The difference between a fact and an opinion is, well, topical these days. And it’s become increasingly apparent in recent years that it’s a tough concept even for some adults—let alone kids—to grasp. So regardless of when, or if, your child’s school decides to address the difference, it’s a good idea for parents to reinforce the lesson at home.
Let’s start with the basics.
What’s a fact?
A fact is, simply, something that can be proven true or false:
- A dog is a mammal.
- Ariana Grande is a singer.
- There are seven continents.
- Grass is green.
Those are all easy to get: They’re not only facts, but you can verify that they’re true. But what about statements like:
- Parrots live underground.
- Harry Styles is a seashell.
- North Dakota is a country.
- Chicken nuggets are liquid.
Your gut might be rebelling against calling these statements “facts” because, you say, facts are supposed to be true. And yes, that is of course one definition of “fact.” But when you’re talking about facts as opposed to opinions, sometimes, a fact is false.
That’s because the point is whether the information is verifiable—even if during the process, you verify them as false. Rob Laird teaches high school English at Freeport High School in Illinois, and when he gets into the idea that factual statements don’t have to be true, he says, it blows his students’ minds a bit.
“You can state something as a matter of fact and have it be wrong,” he says. “It can be a mistake that you make or a lie, but you’re presenting it as a matter of fact.”
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The trick to explaining this, Laird says, is by explaining the relationship between facts and opinions. Which begs the question:
What’s an opinion?
An opinion, meanwhile, is something that can’t be proven true or false:
- Baseball is a terrible game.
- Pink is an excellent color.
- Anna is better than Elsa.
- Minecraft is weird.
I might personally think these things, and I might have really good reasons why I think them all, but that doesn’t make them facts because they’re not provable. Plus, you might have good reasons for thinking that:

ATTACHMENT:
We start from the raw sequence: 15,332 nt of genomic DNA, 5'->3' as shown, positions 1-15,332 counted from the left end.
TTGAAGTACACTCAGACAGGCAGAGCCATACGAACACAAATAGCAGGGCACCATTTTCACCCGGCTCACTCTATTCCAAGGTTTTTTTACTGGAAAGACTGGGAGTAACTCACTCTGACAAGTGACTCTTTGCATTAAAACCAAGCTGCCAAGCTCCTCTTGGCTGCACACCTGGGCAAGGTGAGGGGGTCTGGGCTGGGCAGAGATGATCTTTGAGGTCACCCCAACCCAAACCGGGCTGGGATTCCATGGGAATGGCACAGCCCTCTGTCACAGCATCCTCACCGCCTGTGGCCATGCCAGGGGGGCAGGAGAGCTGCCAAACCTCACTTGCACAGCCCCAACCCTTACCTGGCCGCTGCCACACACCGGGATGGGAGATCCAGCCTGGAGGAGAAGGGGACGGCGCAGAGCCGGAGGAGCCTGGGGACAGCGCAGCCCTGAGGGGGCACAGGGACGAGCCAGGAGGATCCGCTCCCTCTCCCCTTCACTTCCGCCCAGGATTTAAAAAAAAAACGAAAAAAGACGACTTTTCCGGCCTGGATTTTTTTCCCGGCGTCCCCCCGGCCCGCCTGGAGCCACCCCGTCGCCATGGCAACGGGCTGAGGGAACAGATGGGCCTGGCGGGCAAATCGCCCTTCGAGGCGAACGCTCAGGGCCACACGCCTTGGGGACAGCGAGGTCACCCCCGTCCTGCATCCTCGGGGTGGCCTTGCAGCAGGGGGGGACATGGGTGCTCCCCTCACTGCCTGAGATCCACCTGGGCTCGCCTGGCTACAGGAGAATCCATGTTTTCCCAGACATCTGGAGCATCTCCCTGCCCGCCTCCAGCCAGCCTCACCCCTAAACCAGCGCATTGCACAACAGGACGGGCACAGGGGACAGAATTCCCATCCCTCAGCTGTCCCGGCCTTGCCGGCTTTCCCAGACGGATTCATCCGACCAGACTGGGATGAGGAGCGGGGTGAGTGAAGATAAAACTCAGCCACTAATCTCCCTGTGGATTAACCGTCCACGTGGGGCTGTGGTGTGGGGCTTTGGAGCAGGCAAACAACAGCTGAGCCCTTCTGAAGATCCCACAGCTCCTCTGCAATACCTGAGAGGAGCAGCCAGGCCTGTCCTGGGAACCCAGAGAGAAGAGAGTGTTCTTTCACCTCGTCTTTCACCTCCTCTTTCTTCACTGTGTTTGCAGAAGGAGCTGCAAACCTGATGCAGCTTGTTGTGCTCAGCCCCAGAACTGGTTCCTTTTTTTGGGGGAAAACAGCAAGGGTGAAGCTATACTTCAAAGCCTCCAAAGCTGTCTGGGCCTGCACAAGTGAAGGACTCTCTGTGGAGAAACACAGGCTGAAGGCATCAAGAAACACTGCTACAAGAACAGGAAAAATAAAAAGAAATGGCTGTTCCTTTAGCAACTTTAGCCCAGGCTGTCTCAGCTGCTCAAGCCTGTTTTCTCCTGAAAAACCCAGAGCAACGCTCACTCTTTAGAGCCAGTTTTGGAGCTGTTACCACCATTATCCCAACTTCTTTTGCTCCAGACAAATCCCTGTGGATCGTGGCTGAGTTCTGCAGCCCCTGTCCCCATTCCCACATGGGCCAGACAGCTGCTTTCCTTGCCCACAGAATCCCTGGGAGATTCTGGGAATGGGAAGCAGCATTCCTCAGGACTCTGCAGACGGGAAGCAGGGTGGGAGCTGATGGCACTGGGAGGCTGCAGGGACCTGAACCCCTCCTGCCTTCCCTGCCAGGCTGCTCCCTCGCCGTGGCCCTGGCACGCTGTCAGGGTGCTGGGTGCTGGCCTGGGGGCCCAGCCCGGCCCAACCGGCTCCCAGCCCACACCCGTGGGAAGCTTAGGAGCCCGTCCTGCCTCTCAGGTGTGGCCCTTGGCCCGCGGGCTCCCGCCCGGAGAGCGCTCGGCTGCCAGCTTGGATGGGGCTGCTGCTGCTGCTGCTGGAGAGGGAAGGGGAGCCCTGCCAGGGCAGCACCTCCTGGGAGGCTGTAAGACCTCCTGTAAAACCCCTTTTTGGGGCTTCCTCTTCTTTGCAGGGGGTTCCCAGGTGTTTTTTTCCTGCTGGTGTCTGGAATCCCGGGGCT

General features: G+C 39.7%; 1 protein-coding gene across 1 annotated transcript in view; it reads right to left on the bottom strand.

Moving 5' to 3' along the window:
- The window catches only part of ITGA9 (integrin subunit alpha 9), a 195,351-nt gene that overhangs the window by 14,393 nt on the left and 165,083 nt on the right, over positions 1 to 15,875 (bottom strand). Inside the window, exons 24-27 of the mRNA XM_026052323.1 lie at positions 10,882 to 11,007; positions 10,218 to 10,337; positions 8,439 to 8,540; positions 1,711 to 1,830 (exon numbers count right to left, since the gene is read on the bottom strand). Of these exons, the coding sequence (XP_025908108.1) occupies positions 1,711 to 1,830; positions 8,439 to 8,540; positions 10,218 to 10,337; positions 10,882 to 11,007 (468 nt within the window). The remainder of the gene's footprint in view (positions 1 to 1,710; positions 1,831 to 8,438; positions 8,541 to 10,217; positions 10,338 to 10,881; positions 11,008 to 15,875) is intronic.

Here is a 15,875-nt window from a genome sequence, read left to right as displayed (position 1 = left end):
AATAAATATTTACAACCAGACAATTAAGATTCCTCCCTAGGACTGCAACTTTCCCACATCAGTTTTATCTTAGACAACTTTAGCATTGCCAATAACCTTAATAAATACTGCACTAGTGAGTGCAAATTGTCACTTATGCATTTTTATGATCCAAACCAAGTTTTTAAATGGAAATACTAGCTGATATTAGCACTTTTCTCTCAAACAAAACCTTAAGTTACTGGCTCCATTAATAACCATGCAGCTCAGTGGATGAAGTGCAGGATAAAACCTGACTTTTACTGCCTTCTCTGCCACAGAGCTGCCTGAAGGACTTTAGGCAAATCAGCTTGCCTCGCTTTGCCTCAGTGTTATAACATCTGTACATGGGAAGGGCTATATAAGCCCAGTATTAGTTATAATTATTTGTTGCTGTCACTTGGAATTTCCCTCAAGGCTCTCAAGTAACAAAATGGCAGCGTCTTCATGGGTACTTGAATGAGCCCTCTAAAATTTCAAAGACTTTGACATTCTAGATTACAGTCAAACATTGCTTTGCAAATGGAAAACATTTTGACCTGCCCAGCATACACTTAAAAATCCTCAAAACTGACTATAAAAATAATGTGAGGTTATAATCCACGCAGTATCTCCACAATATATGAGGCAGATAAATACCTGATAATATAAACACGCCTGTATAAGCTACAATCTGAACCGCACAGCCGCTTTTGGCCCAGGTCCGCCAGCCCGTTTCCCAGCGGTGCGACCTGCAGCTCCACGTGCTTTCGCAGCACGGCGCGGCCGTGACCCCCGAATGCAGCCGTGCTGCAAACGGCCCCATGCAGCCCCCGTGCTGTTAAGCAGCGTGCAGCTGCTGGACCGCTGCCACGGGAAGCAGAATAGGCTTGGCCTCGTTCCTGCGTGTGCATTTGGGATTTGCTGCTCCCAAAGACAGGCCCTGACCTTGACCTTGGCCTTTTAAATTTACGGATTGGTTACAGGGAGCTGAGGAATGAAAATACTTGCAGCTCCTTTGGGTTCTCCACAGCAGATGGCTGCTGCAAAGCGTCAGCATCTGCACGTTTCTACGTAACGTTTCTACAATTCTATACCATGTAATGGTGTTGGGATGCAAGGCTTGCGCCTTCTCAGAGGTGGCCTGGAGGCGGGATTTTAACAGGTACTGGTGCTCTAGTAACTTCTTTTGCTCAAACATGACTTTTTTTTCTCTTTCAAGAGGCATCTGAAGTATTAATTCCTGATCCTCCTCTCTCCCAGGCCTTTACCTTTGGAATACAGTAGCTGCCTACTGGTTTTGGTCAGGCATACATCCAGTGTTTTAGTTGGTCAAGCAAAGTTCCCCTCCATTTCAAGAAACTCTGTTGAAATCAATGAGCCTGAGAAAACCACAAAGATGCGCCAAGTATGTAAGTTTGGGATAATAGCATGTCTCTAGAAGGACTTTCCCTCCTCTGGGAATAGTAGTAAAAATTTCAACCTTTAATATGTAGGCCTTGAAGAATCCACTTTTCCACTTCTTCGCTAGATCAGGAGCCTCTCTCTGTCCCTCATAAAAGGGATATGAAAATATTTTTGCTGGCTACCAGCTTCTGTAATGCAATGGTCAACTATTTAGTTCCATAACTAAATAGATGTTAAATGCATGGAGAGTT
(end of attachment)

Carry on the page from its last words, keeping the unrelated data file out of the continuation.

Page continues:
- Baseball is the best sport.
- Pink is an ugly color.
- Elsa is better than Anna.
- Minecraft is a lot of fun.
The confusing part here is that opinions can seem really obvious—and that’s how Laird gets into the connection between facts and opinions.
The relationship between the two
Let’s use a football example: Say New England’s record is 13-3, and Cleveland’s record is 3-13. Now consider the statement, “New England is better than Cleveland.” Is that a fact or an opinion?
Most of Laird’s students say, incorrectly, “fact.”
“Why do you say that?” Laird will ask his class, which responds, “Because New England’s won way more games.”
“New England has won more games,” Laird says. “That’s a fact,” and it supports the opinion that New England is a better football team. “You use facts to develop opinions. Even though it’s clearly obvious—no one is going to argue that Cleveland is better than New England—it’s still an opinion. You still need to use facts to support it.”
How and why to address fact vs. opinion
While the meat of this lesson is ideally suited to high schoolers, Laird says, the basics can be introduced to kids as soon as fourth or fifth grade. This brief video from Teaching without Frills provides a simple intro to facts and opinions (without the more complicated nuances about false facts that they’ll learn as they get older):
You can also find a collection of worksheets in this Pinterest board, curated by Dana Monaghan, a speech pathologist and educator and the founder of Teach Tutors, an information and resource site for using peer tutors.
The lesson is especially important today because many people don’t know where to get dependable, factual information.
“That is the No. 1 concern I see from adults and children alike,” Laird says. “How do I know if this is reliable information?”
These tips for spotting fake news, which is often opinions disguised as facts or facts that are untrue, include the importance of checking sources and using fact-verification websites. Laird also suggests the CRAP Test (a hit with his students):
- C: Is the information Current?
- R: Is the information Reliable?
- A: Was the information shared by an Authoritative source?
- P: What is the Purpose of the information? Is it to present facts or to persuade you?
When Laird has his English or journalism students write an argumentative essay or column, he instructs them to pick a topic but refrain from forming an opinion yet. First, he says, do the research, then use those facts to develop your opinion.
“I think what people are guilty of in social media, what students are often guilty of, is they have an opinion, and they go digging to find facts that support their opinion,” he says, “and it’s difficult for them to change their minds that way because they go in with a heavy amount of bias.”
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